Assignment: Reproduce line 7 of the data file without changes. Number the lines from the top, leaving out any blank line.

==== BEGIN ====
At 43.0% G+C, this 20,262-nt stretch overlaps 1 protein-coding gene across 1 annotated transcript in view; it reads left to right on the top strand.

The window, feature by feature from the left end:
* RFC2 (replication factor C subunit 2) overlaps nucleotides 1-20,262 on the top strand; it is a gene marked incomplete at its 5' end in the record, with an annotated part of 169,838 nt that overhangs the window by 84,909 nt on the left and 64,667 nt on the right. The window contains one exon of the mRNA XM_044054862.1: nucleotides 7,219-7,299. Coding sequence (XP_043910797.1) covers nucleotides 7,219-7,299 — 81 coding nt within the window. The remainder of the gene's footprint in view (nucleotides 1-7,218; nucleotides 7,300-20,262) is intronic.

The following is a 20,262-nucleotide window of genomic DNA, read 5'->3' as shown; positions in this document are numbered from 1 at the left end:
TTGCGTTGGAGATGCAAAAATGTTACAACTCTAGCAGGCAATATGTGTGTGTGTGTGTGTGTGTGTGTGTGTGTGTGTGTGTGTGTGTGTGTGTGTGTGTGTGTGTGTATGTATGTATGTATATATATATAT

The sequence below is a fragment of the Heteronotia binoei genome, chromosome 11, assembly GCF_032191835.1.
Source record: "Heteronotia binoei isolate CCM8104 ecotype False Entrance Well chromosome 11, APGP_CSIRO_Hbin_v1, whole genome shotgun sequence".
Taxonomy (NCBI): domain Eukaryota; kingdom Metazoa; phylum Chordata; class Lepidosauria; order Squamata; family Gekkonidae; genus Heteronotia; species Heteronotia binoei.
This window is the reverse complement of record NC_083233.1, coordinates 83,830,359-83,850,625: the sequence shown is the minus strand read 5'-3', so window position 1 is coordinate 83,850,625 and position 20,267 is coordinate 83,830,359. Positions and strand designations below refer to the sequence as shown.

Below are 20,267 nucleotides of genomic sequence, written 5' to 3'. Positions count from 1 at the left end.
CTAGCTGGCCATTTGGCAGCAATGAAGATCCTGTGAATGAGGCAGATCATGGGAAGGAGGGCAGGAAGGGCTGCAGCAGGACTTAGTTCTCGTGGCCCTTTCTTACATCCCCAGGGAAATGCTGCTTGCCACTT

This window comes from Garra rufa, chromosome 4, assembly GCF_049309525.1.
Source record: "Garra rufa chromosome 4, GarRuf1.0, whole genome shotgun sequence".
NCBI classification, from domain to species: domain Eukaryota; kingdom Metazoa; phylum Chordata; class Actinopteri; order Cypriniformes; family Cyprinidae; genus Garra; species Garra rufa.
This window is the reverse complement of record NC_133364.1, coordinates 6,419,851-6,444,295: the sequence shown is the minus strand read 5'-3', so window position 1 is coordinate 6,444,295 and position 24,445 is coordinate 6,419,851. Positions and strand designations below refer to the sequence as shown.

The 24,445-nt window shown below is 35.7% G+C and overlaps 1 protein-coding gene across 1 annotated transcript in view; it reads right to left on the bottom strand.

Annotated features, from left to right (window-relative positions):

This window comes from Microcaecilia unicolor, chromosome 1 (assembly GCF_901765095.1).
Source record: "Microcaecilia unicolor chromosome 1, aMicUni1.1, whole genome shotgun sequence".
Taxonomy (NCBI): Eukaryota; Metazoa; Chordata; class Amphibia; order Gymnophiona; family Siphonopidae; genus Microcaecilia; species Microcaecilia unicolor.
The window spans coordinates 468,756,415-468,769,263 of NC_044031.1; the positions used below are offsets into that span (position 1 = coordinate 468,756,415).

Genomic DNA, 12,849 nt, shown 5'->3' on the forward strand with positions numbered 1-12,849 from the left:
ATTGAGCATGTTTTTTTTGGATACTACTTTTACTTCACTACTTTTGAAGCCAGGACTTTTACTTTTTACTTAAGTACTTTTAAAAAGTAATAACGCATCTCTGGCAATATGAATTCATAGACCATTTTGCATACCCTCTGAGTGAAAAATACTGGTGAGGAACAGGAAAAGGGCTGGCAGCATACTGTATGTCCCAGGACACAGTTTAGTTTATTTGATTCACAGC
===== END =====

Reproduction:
Source record: "Heteronotia binoei isolate CCM8104 ecotype False Entrance Well chromosome 11, APGP_CSIRO_Hbin_v1, whole genome shotgun sequence".